In 2013-14, the FTC BLOCK PARTY! season introduced another layer to the overall advancement structure. Teams competing in the United States will advance from state or regional-level Championship Tournaments to one of four Super-Regional Championship Tournaments, before they can advance to the FTC World Championship in St. Louis, Missouri. The new event structure was designed to allow FTC to keep its merit-based advancement structure while the program continues its rapid growth. Teams who win at a State Championship will have the opportunity to advance to a high-quality, multi-region, two-day event – a Super-Regional. The four Super Regional tournaments will be hosted in Northern California, Texas, Iowa, and Pennsylvania.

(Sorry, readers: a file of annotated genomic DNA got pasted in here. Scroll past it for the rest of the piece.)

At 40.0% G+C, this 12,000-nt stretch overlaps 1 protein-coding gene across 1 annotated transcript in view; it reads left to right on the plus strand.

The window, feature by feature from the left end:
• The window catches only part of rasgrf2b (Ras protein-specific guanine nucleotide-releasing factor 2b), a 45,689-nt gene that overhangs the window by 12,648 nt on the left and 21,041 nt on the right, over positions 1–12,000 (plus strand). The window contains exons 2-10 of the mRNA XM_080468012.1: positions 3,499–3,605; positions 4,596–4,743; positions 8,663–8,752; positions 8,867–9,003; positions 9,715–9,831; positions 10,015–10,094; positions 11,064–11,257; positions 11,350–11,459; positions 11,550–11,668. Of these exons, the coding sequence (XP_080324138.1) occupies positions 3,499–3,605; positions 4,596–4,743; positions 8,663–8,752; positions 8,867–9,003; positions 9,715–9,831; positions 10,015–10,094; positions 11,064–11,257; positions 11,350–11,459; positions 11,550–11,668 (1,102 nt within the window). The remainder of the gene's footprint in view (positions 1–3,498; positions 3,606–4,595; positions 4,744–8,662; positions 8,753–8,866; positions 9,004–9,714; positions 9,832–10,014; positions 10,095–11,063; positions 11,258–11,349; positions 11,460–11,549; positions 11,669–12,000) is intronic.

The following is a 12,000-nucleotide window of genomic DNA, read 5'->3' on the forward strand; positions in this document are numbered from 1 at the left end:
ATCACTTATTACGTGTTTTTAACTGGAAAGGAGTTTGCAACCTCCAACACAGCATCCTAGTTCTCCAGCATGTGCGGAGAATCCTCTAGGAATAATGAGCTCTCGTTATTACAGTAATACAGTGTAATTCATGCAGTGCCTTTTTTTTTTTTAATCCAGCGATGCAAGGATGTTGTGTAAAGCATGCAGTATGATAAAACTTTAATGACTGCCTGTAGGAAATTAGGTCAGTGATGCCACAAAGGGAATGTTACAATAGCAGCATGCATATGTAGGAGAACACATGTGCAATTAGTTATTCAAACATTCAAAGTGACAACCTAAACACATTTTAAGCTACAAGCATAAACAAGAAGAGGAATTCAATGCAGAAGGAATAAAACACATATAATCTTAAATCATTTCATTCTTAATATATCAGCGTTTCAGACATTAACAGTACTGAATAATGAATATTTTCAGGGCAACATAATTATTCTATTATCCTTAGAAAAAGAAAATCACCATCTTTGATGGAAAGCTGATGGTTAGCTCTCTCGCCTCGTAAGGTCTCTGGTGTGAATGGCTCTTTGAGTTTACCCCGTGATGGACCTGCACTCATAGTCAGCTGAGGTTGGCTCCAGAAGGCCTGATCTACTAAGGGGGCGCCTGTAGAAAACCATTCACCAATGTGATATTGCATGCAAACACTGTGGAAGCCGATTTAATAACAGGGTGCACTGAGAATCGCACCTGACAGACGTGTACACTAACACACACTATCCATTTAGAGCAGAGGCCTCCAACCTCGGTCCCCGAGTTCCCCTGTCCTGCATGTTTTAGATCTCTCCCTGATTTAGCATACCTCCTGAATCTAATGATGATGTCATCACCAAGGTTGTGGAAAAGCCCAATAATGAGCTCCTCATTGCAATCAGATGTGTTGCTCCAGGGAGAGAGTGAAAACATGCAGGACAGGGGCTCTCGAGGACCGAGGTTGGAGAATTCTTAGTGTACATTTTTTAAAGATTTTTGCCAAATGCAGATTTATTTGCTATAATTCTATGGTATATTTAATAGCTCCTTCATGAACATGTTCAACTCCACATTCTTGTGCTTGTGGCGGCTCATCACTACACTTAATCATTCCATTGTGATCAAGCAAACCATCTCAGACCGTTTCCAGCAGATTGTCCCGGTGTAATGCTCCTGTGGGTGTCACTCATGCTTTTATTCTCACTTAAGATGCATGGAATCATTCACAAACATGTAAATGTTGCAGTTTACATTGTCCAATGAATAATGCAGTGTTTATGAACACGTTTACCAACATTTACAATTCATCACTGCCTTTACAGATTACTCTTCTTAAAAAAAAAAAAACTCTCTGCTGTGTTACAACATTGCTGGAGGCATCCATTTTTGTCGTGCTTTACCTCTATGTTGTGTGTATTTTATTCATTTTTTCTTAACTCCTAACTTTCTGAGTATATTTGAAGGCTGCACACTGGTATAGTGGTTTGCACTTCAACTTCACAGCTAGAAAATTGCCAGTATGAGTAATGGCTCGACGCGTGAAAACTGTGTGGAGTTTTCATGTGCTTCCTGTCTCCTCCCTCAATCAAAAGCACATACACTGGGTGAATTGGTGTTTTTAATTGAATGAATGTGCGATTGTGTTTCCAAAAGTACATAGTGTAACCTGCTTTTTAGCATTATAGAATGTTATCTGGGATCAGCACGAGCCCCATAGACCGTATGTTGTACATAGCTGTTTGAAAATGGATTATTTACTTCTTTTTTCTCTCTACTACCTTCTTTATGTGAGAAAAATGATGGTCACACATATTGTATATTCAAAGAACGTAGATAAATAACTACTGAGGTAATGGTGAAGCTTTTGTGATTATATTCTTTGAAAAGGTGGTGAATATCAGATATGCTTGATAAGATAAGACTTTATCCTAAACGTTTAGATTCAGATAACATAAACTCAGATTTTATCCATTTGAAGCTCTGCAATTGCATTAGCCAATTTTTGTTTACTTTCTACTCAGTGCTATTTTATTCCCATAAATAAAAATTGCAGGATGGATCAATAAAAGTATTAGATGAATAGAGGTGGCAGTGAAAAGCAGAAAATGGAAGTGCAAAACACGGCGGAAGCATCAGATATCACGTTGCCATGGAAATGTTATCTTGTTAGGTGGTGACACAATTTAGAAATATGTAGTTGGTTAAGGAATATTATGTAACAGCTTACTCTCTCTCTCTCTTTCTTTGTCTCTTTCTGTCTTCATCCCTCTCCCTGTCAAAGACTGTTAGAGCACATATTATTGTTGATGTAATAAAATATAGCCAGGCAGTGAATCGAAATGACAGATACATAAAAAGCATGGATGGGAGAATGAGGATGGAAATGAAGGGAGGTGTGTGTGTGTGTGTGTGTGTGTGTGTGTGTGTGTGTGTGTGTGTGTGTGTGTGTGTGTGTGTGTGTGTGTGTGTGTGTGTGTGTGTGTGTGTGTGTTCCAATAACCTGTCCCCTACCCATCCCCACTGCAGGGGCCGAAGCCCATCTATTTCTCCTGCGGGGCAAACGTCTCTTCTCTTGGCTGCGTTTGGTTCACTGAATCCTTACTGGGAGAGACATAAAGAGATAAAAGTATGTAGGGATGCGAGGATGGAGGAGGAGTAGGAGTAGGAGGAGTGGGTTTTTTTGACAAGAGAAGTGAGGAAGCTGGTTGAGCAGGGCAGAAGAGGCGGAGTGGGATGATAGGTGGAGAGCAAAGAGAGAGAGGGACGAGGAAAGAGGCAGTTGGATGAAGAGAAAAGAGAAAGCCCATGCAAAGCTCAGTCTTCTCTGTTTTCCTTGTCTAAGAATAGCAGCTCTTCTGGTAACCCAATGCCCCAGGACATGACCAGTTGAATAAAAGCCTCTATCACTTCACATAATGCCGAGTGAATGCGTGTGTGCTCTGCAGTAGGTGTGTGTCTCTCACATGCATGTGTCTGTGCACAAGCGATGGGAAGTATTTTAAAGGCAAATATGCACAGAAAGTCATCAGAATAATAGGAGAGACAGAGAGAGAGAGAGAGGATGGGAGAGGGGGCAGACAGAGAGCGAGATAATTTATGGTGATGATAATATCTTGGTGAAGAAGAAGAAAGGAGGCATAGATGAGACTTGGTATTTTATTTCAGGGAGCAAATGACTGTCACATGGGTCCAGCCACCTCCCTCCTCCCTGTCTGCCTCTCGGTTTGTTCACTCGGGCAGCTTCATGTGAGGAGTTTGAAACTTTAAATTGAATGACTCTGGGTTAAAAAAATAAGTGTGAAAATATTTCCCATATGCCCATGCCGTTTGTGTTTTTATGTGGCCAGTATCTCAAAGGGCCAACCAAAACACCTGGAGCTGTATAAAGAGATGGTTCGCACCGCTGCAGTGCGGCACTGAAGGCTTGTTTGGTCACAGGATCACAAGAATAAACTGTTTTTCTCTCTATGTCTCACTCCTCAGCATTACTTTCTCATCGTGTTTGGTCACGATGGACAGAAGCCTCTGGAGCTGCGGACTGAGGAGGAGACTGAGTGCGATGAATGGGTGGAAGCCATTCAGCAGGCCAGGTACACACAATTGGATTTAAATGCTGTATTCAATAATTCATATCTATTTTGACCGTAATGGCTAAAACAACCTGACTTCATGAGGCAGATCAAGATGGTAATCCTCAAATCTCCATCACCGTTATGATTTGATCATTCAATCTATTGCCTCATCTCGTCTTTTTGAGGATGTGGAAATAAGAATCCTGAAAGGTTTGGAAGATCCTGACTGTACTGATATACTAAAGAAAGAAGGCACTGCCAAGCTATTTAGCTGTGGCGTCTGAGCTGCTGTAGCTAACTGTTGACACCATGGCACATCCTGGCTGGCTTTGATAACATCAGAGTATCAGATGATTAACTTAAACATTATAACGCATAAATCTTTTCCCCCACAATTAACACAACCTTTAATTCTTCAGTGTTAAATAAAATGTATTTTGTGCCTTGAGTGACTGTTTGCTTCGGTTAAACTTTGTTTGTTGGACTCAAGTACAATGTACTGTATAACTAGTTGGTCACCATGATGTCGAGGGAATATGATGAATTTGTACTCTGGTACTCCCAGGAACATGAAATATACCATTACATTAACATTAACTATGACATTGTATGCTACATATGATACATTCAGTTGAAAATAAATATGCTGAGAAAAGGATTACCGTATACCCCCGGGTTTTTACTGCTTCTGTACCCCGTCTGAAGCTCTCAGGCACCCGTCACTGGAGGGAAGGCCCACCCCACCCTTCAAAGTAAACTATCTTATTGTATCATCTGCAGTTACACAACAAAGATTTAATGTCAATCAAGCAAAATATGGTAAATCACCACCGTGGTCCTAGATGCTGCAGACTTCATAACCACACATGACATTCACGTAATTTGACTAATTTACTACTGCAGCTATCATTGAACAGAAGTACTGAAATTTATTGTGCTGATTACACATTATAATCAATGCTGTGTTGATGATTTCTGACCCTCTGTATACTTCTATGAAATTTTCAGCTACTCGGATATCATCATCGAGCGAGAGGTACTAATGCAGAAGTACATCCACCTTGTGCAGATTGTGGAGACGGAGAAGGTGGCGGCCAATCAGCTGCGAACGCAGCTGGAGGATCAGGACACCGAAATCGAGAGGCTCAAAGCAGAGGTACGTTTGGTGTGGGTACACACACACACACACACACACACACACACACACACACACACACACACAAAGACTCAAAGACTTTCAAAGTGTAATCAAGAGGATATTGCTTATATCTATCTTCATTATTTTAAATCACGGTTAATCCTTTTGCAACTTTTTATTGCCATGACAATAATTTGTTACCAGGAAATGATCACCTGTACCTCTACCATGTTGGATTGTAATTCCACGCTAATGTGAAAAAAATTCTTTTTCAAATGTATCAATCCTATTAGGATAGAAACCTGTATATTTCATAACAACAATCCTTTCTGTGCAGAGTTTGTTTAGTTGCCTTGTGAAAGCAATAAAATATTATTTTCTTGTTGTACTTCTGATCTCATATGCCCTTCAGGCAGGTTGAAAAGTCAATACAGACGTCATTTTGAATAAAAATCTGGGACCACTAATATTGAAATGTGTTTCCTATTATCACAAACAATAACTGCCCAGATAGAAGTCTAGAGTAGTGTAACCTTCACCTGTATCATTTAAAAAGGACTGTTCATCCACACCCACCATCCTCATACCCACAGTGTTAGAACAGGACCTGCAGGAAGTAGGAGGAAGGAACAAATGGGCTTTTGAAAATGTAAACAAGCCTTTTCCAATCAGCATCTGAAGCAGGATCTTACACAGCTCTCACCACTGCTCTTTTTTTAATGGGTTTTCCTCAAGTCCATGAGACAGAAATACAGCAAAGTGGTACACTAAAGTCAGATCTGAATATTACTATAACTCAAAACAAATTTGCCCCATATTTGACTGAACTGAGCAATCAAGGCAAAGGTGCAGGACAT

In its first year competing at the FTC level, the Union robotics team did the unthinkable- advancing to compete at the State Championship Tournament in 2012. Two years later, with a pair of teams preparing to compete in the FTC BLOCK PARTY!, Robota White and Robota Red had their eyes on a bigger prize- the Super Regional Competition to be held at Carver-Hawkeye Arena, April 3-5, 2014.

    Next Week: As the 2013-14 FIRST Tech Challenge season gets underway, two teams from Union High School, Robota White and Robota Red, compete for the right to advance to the State Championship Tournament and perhaps, beyond.